December through February is that slow time of the bird year when nothing much of interest turns up, right? In some years that statement may ring true, but it was hardly accurate this winter. Some truly unexpected birds were found along with many lesser vagrants. As usual plenty of continuing rarities were regularly reported at their respective locations.
Irruptive species were essentially absent this winter, hardly a surprise given there was little evidence of any such trends last fall. By February breeding activity was much in evidence for many resident species. Great Horned Owls, Anna’s Hummingbirds, Mourning Doves and others start even earlier.
Spring migration was underway as well. Turkey Vultures were on the move early and swallows had apeared by the latter half of February.
Though long range forecasters were reluctant to commit to what sort of winter we were going to get, precipitation was plentiful and above average. Rain brings its own problems in a county that is dry for eight months of the year and prone to wildfires, but on balance it is most welcome. Years like this produce plenty of food, a boon to birds either passing through or raising hungry broods.
As always the list of noteworthy birds was diverse. Vagrants are found throughout the county, but their distribution is far from uniform. Neotropic migrants- with few exceptions- are concentrated closer to the coast where milder temperatures and an abundance of well-watered plantings ensure a steady supply of insect food. Fewer and hardier birds are found on the colder deserts.
Three Tundra Swans were at the Piute Ponds on Edwards AFB from December 29-January 8 (Mark & Janet Scheel).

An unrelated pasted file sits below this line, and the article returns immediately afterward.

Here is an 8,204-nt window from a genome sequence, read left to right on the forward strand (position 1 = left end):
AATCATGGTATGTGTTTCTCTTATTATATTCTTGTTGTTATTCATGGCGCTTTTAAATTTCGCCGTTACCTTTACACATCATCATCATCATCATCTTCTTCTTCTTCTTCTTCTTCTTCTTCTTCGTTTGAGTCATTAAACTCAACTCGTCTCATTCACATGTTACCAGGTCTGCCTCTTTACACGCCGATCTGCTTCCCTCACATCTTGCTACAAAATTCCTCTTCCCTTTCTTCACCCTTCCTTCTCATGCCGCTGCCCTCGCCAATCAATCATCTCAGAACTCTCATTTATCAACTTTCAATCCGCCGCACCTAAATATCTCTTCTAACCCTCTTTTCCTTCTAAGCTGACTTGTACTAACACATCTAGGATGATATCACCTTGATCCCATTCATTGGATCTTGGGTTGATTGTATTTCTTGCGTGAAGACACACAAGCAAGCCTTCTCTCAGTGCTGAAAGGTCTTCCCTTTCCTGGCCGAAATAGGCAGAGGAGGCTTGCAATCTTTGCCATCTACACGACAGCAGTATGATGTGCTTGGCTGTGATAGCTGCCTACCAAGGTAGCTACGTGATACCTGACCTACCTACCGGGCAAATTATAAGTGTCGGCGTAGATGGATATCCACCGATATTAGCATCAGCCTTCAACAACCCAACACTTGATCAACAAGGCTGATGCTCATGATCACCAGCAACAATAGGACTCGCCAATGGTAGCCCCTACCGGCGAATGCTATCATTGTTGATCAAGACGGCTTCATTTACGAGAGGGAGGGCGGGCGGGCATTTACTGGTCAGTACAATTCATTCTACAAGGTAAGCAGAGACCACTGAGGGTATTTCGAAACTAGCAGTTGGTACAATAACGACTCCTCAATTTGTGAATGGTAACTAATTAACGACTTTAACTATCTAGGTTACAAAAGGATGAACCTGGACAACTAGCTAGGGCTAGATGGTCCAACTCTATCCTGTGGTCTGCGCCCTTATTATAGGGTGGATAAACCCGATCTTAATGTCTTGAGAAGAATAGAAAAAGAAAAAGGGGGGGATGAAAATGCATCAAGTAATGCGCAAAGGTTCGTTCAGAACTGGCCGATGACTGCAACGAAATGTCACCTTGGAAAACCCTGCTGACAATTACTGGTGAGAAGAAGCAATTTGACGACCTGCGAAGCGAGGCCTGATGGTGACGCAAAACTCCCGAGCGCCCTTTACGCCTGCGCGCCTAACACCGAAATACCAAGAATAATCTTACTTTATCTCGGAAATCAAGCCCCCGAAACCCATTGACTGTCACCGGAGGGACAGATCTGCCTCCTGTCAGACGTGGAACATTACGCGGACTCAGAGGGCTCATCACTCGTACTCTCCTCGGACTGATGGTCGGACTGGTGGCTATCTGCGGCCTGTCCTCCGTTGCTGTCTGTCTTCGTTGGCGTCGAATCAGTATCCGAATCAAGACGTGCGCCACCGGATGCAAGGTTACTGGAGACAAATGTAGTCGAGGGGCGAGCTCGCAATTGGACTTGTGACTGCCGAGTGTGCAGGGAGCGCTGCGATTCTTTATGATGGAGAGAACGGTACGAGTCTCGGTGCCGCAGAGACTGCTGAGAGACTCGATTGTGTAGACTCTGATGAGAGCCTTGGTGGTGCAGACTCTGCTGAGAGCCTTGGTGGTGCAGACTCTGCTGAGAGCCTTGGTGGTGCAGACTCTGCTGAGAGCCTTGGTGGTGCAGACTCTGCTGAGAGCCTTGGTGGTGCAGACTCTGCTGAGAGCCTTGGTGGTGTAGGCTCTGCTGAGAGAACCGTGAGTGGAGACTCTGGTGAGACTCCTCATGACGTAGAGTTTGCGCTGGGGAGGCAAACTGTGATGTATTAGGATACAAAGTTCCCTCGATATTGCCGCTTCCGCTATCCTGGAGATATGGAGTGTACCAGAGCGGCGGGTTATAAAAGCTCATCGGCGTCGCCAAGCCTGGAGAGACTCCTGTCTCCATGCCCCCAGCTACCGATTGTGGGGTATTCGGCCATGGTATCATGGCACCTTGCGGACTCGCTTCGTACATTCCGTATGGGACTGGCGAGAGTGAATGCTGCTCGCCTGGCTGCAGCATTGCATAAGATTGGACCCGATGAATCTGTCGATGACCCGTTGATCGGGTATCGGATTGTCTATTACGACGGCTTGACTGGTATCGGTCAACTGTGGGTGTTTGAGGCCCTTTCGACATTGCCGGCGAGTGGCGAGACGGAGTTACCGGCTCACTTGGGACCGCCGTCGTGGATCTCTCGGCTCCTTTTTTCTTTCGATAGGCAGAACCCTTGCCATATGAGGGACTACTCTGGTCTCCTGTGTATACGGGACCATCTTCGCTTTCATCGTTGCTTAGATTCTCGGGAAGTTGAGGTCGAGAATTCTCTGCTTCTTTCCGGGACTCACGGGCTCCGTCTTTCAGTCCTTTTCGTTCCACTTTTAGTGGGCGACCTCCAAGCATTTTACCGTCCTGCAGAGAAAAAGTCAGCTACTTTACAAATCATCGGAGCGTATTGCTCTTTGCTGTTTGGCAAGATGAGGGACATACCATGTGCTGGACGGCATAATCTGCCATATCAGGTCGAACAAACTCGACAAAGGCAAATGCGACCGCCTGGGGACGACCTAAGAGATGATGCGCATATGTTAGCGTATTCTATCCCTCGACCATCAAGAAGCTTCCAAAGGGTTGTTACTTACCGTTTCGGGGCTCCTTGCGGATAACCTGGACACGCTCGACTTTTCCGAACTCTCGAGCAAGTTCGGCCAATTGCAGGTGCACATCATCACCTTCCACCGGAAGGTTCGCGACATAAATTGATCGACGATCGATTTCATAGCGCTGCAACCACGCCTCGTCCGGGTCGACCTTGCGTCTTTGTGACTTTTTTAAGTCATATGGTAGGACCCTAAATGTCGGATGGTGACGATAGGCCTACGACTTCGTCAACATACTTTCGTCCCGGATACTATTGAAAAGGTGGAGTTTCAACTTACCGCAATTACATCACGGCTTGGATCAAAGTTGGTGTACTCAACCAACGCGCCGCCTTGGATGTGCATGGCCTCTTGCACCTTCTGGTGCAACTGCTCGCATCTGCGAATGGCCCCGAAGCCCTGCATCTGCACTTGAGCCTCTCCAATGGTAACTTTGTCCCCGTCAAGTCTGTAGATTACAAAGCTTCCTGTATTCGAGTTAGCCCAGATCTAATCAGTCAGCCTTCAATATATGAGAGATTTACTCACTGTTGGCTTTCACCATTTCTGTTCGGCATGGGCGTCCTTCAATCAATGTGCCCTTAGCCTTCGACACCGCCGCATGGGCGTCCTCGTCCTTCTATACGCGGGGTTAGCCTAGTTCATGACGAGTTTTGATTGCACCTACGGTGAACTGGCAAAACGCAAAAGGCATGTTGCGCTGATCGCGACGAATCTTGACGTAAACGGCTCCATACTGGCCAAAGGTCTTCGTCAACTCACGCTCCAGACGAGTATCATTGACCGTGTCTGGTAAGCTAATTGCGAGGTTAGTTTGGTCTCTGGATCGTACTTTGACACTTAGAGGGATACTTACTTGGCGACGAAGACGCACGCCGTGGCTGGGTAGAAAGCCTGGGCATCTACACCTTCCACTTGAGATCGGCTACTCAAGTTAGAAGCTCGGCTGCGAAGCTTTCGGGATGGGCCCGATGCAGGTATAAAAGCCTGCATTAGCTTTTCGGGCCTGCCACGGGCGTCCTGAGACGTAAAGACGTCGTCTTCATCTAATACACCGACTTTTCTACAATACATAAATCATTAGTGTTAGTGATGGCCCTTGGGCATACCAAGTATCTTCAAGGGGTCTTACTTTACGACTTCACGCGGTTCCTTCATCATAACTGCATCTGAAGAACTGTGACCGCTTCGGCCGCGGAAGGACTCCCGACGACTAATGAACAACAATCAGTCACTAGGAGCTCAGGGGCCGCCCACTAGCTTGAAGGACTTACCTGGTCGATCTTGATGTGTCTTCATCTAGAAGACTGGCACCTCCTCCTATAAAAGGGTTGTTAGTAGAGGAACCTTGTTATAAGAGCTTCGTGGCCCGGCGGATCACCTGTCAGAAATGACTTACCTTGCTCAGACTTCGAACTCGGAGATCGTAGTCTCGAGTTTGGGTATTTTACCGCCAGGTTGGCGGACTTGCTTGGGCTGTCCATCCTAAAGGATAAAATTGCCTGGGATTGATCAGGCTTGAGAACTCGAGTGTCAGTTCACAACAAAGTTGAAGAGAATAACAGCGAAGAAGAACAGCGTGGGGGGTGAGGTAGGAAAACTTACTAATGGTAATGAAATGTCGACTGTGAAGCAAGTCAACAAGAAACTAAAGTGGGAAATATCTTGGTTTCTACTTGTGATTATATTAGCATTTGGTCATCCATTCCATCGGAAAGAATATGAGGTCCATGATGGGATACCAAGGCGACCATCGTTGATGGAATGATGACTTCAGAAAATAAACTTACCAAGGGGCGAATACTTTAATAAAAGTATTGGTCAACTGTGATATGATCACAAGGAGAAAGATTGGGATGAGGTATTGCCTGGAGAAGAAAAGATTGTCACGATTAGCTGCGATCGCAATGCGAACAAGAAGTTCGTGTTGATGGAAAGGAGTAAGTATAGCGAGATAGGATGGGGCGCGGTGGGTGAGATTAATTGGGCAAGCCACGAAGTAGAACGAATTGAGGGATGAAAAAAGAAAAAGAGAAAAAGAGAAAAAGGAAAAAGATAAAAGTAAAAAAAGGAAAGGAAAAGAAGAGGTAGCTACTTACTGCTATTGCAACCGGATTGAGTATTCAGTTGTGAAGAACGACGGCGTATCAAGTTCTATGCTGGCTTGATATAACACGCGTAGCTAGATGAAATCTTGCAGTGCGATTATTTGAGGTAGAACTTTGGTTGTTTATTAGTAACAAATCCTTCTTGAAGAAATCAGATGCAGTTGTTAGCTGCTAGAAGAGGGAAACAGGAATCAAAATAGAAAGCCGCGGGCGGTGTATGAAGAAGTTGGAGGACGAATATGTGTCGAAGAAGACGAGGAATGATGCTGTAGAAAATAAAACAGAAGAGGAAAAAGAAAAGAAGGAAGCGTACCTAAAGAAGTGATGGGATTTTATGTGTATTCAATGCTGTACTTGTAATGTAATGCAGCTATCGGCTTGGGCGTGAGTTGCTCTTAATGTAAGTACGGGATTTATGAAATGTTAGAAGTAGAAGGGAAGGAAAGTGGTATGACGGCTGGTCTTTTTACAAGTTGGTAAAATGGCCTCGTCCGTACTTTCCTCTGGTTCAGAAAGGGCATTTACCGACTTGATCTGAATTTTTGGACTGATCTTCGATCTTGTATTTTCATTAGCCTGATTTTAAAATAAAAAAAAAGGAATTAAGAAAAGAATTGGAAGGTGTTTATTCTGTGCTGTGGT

Single “Eurasian” Green-winged Teal continued at the San Gabriel Coastal Basin Spreading Grounds in Pico Rivera through January 27 and along the LA River in Glendale through January 18.
Diving ducks included a rare inland White-winged Scoter at Westlake Lake in Westlake Village from January 27-February 19 (Dan Cooper) and two off Santa Monica Beach on January 9 (Happy Chambers). A Black Scoter was off Dockweiler State Beach in El Segundo from January1-February 10 (Richard Barth, Martin Meyers). One was at Del Rey Lagoon in Playa del Rey on January 26 (Matt Cahill) and two were on the lower LA River in Long Beach in early January (Jeff Boyd) with one remaining through January 13.
The Red-necked Grebe on Lake Palmdale remained through January 27 and was the only one found during the period.
A White-winged Dove was along the LA River in Long Beach from January 10-29 (Kurt Mize, Jim Rowoth). Spotted Doves, greatly reduced in numbers since their heyday, are still hanging on locally, with up to four in Compton from January 14-17 (Kathy Miller, Alex Lamoreaux, Usha Tatini).